(NCS guest contributor Leperkahn decided that for a school project he was going to spend a week without metal. He received a lot of suggestions from our readers, and this is his report on Day 4 of the experiment.)
Very early on in my music listening career, I was very much into rap. Part of it might have been the combination of the ease of access to it (all I had to do was go to the Top 100 iTunes songs chart to find plenty of stuff for my young ears) with the misguided idea that girls had “cooties” or something, and that listening to other types of pop would make me “girly”. In hindsight, I want to slap my former self for ever thinking like that, but that doesn’t change the fact that it was the way I thought once.
Nevertheless, I used to be mostly a rap fan (specifically the popular stuff). That all changed when I first picked up, played, and became obsessed with Guitar Hero III (maybe as a third or fourth grader; I’m not in the mood to calculate when exactly it would have been). That elucidated to me the wonders of classic rock, and sent me on a decade-long tailspin that has landed me here, deeply entrenched in the metal underground.
When I began to get more immersed into rock, and especially once I found heavier metal, I began to swear off all types of rap, perhaps in realization of how awful my music taste once was. Honestly, I hadn’t even tried to look into rap for years, until this project hit.
I started my re-visiting of rap with last year’s release from Run The Jewels, a duo composed of Killer Mike and El-P that I remembered getting some praise from Professor D. Grover The XIIIth during 2013 Listmania. He described them as cut from a more intelligent cloth than most rap, and I’m inclined to agree, as their concise half-hour collaboration had me captivated lyrically while still keeping some tight enough beats to make me consider busting out a gangsta lean in the middle of journalism class.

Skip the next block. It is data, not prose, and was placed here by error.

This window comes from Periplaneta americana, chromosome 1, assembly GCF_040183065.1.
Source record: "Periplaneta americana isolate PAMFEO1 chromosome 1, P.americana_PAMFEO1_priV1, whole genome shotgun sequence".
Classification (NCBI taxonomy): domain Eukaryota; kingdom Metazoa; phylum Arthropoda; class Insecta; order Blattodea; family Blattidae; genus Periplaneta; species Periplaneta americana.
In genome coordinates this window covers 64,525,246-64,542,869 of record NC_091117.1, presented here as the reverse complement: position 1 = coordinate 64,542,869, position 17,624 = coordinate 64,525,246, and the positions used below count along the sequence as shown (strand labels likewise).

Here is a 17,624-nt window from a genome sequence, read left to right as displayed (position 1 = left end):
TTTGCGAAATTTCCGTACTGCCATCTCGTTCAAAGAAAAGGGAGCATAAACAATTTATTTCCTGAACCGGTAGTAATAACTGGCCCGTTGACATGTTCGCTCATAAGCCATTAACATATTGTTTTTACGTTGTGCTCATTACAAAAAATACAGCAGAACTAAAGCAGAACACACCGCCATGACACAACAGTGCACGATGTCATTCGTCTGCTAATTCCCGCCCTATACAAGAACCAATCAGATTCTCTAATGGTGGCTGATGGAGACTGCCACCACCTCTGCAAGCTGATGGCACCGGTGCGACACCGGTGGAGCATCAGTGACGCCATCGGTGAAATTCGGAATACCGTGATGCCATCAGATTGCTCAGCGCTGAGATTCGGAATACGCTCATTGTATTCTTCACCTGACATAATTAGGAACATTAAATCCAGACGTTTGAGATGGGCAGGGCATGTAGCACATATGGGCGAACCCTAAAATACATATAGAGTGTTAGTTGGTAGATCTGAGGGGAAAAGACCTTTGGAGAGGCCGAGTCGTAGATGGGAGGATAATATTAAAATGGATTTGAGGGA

I moved on to an album with which I had some cursory familiarity with a few songs, but which I had never actually listened all the way through: N.W.A.’s Straight Outta Compton. The first three tracks of this album represent some of the best rap I feel has ever been created, and were some of the very few rap songs I kept on my playlist even after I became more ensconced in metal. By now I was out of school, driving around with my good friend and fellow metal cohort. We both looked extremely white trying to move with the intensity of the music (despite the fact that only I had the excuse of actually being white). It was truly a sight to behold.
As for the album itself, after the first few tracks it hits a rather constant mid-tempo that makes it fantastic as some background music to other tasks, yet can still remain interesting when you tune back in. My one complaint might be that it goes on a bit too long; I’m not the kind of person who can listen to the same rap album for an hour (or longer, in other cases). Regardless, it fit well with my jubilation that came from knowing that I had (hopefully) just taken my last calc test ever (now on to linear algebra! I’m brimming with excitement).